Ultima Thule

In ancient times the northernmost region of the habitable world - hence, any distant, unknown or mysterious land.

Wednesday, October 04, 2006

Why Quantum Mechanics Is Not So Weird after All

By Aussiegirl

Phew! Just when my poor brain was ready to implode from trying to understand, even if dimly, quantum mechanics -- with its quantum entanglement and quantum-this and quantum-that -- along comes Paul Quincey to apply a cold compress to my fevered brow and reassure me that the quantum world is understandable after all.
This is a very interesting article, clearly written and well worth your perusal.

Why Quantum Mechanics Is Not So Weird after All (Skeptical Inquirer July/August 2006)

Why Quantum Mechanics Is Not So Weird after All
Paul Quincey

The birth of quantum mechanics can be dated to 1925, when physicists such as Werner Heisenberg and Erwin Schrödinger invented mathematical procedures that accurately replicated many of the observed properties of atoms. The change from earlier types of physics was dramatic, and pre-quantum physics was soon called classical physics in a kind of nostalgia for the days when waves were waves, particles were particles, and everything knew its place in the world.

Since 1925, quantum mechanics has never looked back. It soon became clear that the new methods were not just good at accounting for the properties of atoms, they were absolutely central to explaining why atoms did not collapse, how solids can be rigid, and how different atoms combine together in what we call chemistry and biology. The rules of classical physics, far from being a reliable description of the everyday world that breaks down at the scale of the atom, turned out to be incapable of explaining anything much more complicated than how planets orbit the sun, unless they used either the results of quantum mechanics or a lot of ad hoc assumptions.

But this triumph of quantum mechanics came with an unexpected problem-when you stepped outside of the mathematics and tried to explain what was going on, it didn't seem to make any sense. Elementary particles such as electrons behave like waves, apparently moving like ripples on a pond; they also seem to be instantaneously aware of distant objects and to be in different places at the same time. It seemed that any weird idea could gain respectability by finding similarities with some of the weird features of quantum mechanics. It has become almost obligatory to declare that quantum physics, in contrast to classical physics, cannot be understood, and that we should admire its ability to give the right answers without thinking about it too hard.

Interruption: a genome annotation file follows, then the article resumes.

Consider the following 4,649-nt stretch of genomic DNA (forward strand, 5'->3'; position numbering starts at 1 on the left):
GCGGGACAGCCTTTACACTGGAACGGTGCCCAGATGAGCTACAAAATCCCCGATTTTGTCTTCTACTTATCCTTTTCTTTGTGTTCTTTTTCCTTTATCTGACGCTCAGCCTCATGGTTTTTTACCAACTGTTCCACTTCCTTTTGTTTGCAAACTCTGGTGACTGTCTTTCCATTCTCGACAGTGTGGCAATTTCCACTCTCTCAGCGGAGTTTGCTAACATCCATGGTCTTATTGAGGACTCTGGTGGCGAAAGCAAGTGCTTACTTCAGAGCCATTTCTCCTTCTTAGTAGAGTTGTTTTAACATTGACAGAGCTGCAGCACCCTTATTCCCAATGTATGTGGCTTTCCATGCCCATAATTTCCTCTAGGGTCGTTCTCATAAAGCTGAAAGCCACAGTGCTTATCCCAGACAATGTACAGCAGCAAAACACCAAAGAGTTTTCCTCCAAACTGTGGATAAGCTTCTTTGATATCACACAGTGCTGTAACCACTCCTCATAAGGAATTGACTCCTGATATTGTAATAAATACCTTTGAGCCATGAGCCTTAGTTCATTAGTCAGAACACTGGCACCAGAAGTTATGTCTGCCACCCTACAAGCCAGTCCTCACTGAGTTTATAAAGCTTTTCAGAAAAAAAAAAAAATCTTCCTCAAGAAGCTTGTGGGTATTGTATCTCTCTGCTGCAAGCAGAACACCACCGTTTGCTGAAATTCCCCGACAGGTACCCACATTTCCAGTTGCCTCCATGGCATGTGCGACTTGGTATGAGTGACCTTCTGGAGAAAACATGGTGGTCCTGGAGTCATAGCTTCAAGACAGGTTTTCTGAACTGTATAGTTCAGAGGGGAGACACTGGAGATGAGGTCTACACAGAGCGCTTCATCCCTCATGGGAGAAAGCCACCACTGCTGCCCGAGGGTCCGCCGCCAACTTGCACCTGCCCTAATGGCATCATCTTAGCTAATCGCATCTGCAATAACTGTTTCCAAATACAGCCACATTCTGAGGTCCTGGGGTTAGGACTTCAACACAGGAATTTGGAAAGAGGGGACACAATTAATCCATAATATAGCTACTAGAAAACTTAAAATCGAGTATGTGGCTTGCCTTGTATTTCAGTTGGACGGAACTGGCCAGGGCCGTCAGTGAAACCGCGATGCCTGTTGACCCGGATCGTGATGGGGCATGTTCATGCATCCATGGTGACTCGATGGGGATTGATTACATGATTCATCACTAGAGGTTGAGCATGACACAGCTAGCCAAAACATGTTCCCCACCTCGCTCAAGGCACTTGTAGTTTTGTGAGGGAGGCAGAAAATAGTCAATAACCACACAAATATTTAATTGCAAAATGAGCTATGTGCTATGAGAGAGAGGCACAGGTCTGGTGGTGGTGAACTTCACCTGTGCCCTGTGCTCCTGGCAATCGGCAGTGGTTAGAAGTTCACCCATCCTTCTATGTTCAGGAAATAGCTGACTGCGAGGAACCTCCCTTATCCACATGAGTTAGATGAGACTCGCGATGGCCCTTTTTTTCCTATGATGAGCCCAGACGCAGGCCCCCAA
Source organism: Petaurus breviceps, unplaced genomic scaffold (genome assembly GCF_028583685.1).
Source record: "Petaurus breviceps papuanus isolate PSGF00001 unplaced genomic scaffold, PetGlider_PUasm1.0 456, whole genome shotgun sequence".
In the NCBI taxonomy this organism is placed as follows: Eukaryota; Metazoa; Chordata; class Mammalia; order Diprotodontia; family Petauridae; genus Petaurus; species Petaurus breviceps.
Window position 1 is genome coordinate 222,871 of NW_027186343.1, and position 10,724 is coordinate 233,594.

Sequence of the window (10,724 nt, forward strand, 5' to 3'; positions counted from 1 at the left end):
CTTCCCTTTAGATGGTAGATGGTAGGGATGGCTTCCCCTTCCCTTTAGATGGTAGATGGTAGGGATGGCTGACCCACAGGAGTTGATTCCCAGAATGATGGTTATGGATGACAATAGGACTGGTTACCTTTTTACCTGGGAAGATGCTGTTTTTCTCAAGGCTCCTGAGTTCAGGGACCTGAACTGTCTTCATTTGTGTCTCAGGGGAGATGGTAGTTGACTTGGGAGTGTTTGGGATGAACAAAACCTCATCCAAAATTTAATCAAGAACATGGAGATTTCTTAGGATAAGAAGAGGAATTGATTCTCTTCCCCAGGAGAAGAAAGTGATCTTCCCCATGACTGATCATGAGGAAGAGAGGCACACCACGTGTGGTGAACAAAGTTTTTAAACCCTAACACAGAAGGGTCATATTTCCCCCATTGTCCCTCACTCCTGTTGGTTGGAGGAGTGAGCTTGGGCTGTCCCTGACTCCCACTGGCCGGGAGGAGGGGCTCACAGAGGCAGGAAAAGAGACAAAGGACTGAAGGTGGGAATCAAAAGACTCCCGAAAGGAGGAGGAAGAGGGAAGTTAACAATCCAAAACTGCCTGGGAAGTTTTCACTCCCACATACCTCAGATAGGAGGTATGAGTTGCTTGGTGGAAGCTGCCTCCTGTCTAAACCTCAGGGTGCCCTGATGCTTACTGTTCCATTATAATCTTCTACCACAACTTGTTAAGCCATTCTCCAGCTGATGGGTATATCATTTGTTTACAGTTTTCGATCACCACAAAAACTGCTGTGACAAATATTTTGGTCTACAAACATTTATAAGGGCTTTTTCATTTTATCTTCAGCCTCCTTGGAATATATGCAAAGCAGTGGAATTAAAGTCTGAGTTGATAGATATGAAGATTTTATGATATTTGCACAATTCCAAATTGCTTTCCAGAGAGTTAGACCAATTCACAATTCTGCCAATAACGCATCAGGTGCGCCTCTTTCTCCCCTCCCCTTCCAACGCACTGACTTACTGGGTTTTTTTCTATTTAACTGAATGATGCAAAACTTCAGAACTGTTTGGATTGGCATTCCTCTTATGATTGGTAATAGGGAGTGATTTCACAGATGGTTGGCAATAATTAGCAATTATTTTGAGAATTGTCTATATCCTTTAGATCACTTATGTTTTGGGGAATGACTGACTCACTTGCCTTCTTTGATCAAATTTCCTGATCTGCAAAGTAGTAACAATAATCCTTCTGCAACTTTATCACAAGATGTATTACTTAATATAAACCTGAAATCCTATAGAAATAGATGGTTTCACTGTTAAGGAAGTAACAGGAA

And yet, eighty years and unprecedented numbers of physicists later, naked quantum weirdness remains elusive. There are plenty of quantum phenomena, from the magnetism of iron and the superconductivity of lead to lasers and electronics, but none of them really qualifies as truly bizarre in the way we might expect. The greatest mystery of quantum mechanics is how its ideas have remained so weird while it explained more and more about the world around us.

Perhaps it is time to revisit the ideas with the benefit of hindsight, to see if either quantum mechanics is less weird than we usually think it is or the world around us is more so. [....]

Quantum Mechanics-Bringer of Stability

One of the benefits of viewing the quantum world as not fundamentally different from the classical world is that we can imagine how one changes into the other. With a few simple assumptions, a classical world of point-like electrons and nuclei is blindingly chaotic. Atoms are continually trying to collapse, but are prevented from doing so by the huge amount of electromagnetic radiation that is released in the process. It is not the comfortable place that the word classical implies.

As we imagine moving to the quantum realm by increasing the size of Planck's constant from zero, something remarkable happens. At some point, the blinding light disappears to reveal stable atoms, capable of forming molecules. Far from making everything go weird, quantum mechanics makes it go normal. To be sure, if Planck's constant increases too far, the atoms fall apart and a different form of chaos takes over, but that just makes the story even more interesting.

So it seems that quantum physics is not weird and incomprehensible because it describes something completely different from everyday reality. It is weird and incomprehensible precisely because it describes the world we see around us-past, present, and future.


Post a Comment

<< Home